Re: Dual-Licensing Linux Kernel with GPL V2 and GPL V3
From: Linus Torvalds
Date: Fri Jun 15 2007 - 13:04:49 EST
On Fri, 15 Jun 2007, Michael Gerdau wrote:
> I find it obvious that the GPL was meant to prevent such to be possible.
> This is what I mean by the "the spirit of the GPL".
Umm. It may well have been meant by *rms*. But your argument fatally falls
down on the fact that rms has had *nothing* to do with the Linux kernel.
> Living in germany I'm also used to the courts valueing the intention over
> the exact wording of a contract (a licence after all is a contract). So
> I _think_ in germany TiVo would have lost a lawsuit if they had tried it.
Ehh. The intent that matters is not the intent of the person who authored
the license, but the intent of the person who *chose* the license.
In other words, rms has *no* input on the kernel.
What matters is *my* intent in *choosing* the GPLv2, not *his* intent in
But to make it even less relevant: intent really only legally matters when
the legal issues are unclear.
And they really aren't that unclear here.
> Anyway, if one considers Tivoisation acceptable then there is no reason
> to stop using GPLv2.
> If one wishes to prevent it there are two related questions:
> - does GPLv2 prevent it ?
> - if GPLv2 does not prevent it then how can we change it to achieve that ?
Well, I think it's fairly unquestionable that the GPLv3 does prevent it.
So your second question isn't even really interesting. We know the answer.
So the only question that is even remotely interesting is the first one.
> To me it seems as if the FSF tends to answer the first question with 'no'
> and consequently answers the second question with 'GPLv3'.
Yes, I do agree with that reasoning, but there are *other*, and more
direct, reasons than just the FSF's answer to say that the answer to your
first question is "no".
The fact is, plain reading of the license (which *always* takes precedence
over "intent", even in Europe) simply doesn't make what Tivo did illegal.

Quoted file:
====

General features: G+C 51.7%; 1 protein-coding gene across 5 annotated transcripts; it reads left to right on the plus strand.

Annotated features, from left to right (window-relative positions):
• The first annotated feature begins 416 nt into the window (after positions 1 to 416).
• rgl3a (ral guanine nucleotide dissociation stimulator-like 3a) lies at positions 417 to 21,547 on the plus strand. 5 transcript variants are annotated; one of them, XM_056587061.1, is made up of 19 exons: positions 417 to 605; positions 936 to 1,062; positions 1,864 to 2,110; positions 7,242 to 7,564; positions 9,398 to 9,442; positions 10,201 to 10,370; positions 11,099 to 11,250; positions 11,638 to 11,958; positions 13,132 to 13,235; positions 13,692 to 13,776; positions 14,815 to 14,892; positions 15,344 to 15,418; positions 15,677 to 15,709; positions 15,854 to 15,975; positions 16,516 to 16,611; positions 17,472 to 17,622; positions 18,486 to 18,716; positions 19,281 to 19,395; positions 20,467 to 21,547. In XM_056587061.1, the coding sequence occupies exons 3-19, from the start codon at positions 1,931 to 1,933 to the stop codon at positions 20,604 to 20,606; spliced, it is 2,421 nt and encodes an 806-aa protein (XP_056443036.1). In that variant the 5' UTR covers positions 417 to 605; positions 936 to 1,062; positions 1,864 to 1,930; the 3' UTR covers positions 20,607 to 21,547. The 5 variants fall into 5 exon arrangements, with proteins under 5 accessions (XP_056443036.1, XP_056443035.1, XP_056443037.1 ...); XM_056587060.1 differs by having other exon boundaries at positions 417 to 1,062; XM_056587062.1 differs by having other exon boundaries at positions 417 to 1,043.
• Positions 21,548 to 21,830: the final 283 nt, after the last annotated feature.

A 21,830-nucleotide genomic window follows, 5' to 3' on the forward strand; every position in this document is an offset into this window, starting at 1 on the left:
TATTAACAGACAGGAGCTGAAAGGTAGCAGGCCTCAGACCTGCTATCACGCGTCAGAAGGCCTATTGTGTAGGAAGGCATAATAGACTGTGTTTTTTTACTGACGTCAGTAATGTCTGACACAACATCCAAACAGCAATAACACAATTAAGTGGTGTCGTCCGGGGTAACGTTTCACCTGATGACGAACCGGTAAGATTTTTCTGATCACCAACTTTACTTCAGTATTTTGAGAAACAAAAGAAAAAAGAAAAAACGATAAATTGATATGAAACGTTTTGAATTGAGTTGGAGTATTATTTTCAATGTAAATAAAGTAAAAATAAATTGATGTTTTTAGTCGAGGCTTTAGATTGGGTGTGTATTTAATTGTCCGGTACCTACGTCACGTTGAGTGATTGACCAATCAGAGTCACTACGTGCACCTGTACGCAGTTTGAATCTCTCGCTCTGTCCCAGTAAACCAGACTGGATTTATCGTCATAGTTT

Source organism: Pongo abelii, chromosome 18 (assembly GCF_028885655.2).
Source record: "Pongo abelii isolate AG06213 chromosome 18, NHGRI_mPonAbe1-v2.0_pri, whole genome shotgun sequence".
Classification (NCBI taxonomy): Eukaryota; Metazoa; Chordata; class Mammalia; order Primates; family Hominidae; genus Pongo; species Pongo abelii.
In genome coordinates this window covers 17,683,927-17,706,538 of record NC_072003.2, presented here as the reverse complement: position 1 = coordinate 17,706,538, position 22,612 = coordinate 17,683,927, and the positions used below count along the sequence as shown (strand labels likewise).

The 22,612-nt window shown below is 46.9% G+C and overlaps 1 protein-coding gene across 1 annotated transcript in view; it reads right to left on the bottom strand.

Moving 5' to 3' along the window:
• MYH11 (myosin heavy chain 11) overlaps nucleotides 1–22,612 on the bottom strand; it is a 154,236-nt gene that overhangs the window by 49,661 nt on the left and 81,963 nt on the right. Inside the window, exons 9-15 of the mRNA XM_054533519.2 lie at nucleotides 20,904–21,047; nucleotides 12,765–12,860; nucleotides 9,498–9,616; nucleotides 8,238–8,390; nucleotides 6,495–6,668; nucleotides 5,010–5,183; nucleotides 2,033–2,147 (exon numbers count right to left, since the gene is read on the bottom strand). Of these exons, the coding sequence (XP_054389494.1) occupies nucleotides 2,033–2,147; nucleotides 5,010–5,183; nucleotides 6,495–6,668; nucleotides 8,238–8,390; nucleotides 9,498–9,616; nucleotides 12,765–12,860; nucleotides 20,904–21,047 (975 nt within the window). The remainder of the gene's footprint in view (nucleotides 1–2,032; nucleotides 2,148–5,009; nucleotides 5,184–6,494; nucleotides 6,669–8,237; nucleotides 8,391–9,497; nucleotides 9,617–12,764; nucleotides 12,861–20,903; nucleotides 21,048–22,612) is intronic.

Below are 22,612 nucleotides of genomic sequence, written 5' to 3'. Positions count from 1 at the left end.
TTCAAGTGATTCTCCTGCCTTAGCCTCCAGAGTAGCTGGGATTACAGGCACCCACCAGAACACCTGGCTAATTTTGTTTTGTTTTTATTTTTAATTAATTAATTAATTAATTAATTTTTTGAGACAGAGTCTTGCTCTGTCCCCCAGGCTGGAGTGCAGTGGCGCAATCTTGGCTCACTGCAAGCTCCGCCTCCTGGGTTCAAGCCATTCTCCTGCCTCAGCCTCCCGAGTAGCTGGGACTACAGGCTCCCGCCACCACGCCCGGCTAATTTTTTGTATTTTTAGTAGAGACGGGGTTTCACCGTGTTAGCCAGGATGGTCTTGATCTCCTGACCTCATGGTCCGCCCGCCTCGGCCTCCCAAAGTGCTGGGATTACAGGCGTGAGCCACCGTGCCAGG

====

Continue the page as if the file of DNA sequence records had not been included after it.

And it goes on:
You literally have to read the GPLv2 in ways that are obviously not true
to get to any other situation.
For example, Alexandre made the same two mistakes over and over in his
reading when he tried to argue that the GPLv2 disallows what Tivo did:
(a) The right to modify means "modify in place"
This was a point that Alexandre (and others) have tried to make, but
it really is *not* supported by any reality.
First off, the GPLv2 simply never *ever* says "in place". That
wording (or anything equivalent) simply does not exist! So you really
have to add it by "reading" it some special way, and quite frankly,
no such reading is sensible.
I can logically *prove* that such a reading is not sensible by the
two examples I already made clear to Alexandre multiple times:
- Red Hat sends out DVD's with GPL'd software, and thus
distributes copies that CANNOT be "modified in place". So
thinking that "modified in place" is made illegal by the GPLv2
is simply untenable, unless you think that what Red Hat does is
against the GPLv2.
Do you really believe that what Red Hat does is against the GPL?
Does Alexandre? Judging by his email address, I don't think he
- I myself distribute Linux by making it available for download
publicly, and no, I do *not* allow people to modify it in place,
even though I do distribute Linux.
Alexandre tried to argue against this point by saying that I'm
not really "distributing" Linux, and that the actual copying is
being done by people who download it, and that they *can* modify
their downloads "in place", but that only shows a lack of
knowledge about what "distribution" means in copyright law.
The US courts have made it very clear that you "distribute"
things not by downloading them, but by making them *available*
for public download. So from a purely *legal* standpoint, I do
actually *distribute* Linux by making it available! And no, I
don't allow people to modify it in place!
Again, do you *really* think that I am in violation of the GPL
by making the kernel available for download (== distributing
it), but not letting others modify it in place?
So clearly, the whole "modify in place" argument is simply *wrong*.
It cannot *possibly* be a valid reading of the GPLv2! When the GPLv2 talks
about "legal permissions to copy, distribute and/or modify" the software,
it does *not* mean that you have to have the ability to modify it in
The other argument Alexandre made was different, but equally invalid from
a legal standpoint:
(b) The language in the preamble: "must give the recipients all the
rights that you have" means really *all* the rights and abilities!
This too is a totally flawed reading of the license, for a few
- It's not actually in the *conditions* section. It's part of the